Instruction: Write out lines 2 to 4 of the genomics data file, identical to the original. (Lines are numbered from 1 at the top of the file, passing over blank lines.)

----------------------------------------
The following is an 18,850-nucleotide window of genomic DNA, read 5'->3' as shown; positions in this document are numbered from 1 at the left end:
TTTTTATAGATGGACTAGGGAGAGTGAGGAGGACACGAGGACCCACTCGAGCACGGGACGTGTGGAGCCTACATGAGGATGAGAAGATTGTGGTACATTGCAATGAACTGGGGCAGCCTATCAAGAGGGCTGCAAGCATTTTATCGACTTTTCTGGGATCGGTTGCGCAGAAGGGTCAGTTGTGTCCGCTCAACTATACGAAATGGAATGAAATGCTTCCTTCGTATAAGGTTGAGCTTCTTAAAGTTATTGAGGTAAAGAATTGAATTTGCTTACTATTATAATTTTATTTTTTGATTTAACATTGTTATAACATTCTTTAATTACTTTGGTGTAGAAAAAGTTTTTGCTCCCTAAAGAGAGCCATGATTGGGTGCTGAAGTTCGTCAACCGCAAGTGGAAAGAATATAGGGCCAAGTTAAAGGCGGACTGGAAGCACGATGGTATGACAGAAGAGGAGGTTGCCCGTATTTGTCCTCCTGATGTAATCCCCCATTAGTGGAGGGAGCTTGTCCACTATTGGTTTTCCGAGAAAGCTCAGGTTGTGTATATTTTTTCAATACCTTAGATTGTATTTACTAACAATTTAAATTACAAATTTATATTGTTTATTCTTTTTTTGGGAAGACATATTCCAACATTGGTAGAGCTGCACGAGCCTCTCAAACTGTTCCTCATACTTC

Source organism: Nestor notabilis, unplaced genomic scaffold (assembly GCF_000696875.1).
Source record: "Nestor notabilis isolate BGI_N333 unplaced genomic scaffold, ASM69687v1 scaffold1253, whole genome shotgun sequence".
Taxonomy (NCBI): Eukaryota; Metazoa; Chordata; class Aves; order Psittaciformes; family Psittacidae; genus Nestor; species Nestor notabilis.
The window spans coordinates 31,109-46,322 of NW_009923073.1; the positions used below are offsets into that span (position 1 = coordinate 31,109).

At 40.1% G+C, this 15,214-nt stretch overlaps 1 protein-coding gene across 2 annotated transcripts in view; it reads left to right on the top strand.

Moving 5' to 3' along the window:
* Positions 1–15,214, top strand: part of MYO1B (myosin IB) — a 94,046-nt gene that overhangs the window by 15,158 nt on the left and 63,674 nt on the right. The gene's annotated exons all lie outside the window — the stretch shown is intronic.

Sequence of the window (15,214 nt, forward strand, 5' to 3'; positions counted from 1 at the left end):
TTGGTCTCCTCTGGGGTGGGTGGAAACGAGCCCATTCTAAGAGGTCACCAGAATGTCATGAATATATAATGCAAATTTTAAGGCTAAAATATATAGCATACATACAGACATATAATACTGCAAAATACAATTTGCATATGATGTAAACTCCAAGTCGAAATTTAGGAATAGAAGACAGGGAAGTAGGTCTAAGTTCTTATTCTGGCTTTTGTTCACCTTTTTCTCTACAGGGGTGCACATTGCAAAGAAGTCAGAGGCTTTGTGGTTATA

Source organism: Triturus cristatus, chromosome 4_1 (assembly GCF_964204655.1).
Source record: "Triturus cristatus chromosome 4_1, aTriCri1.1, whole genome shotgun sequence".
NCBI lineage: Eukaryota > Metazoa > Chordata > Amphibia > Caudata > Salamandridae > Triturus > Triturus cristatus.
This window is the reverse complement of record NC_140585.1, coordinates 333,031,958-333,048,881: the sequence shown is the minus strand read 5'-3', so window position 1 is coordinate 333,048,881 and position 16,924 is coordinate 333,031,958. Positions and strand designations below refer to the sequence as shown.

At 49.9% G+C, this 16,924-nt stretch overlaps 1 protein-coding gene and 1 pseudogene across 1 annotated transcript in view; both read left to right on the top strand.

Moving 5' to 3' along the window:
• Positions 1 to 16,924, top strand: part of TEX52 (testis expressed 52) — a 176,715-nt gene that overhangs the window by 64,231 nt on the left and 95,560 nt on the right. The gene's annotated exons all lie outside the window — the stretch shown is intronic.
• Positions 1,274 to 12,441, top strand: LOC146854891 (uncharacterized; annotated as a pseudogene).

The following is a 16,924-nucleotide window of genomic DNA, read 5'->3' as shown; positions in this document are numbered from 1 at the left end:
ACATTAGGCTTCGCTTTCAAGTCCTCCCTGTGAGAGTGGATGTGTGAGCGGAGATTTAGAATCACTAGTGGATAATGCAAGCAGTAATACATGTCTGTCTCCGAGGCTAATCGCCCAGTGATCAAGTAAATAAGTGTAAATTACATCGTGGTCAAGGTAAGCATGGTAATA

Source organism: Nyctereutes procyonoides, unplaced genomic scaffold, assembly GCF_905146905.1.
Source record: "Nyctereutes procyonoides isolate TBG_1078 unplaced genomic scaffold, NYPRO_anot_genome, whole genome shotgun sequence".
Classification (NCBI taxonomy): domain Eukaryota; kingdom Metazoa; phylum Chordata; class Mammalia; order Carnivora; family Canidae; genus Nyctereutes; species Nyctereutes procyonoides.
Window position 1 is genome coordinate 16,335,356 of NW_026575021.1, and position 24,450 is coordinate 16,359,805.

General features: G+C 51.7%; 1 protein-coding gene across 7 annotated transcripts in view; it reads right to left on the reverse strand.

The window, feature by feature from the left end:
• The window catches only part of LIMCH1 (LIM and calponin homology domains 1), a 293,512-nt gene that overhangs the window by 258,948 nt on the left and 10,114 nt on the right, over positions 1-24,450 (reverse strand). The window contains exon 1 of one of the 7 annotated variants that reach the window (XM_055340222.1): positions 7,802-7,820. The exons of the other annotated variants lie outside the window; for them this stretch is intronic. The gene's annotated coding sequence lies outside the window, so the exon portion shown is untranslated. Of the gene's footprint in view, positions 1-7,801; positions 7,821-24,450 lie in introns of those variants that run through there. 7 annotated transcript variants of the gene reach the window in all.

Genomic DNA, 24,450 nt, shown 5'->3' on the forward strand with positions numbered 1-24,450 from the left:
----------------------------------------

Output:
TTTTTATAGATGGACTAGGGAGAGTGAGGAGGACACGAGGACCCACTCGAGCACGGGACGTGTGGAGCCTACATGAGGATGAGAAGATTGTGGTACATTGCAATGAACTGGGGCAGCCTATCAAGAGGGCTGCAAGCATTTTATCGACTTTTCTGGGATCGGTTGCGCAGAAGGGTCAGTTGTGTCCGCTCAACTATACGAAATGGAATGAAATGCTTCCTTCGTATAAGGTTGAGCTTCTTAAAGTTATTGAGGTAAAGAATTGAATTTGCTTACTATTATAATTTTATTTTTTGATTTAACATTGTTATAACATTCTTTAATTACTTTGGTGTAGAAAAAGTTTTTGCTCCCTAAAGAGAGCCATGATTGGGTGCTGAAGTTCGTCAACCGCAAGTGGAAAGAATATAGGGCCAAGTTAAAGGCGGACTGGAAGCACGATGGTATGACAGAAGAGGAGGTTGCCCGTATTTGTCCTCCTGATGTAATCCCCCATTAGTGGAGGGAGCTTGTCCACTATTGGTTTTCCGAGAAAGCTCAGGTTGTGTATATTTTTTCAATACCTTAGATTGTATTTACTAACAATTTAAATTACAAATTTATATTGTTTATTCTTTTTTTGGGAAGACATATTCCAACATTGGTAGAGCTGCACGAGCCTCTCAAACTGTTCCTCATACTTC

Source organism: Nestor notabilis, unplaced genomic scaffold (assembly GCF_000696875.1).
Source record: "Nestor notabilis isolate BGI_N333 unplaced genomic scaffold, ASM69687v1 scaffold1253, whole genome shotgun sequence".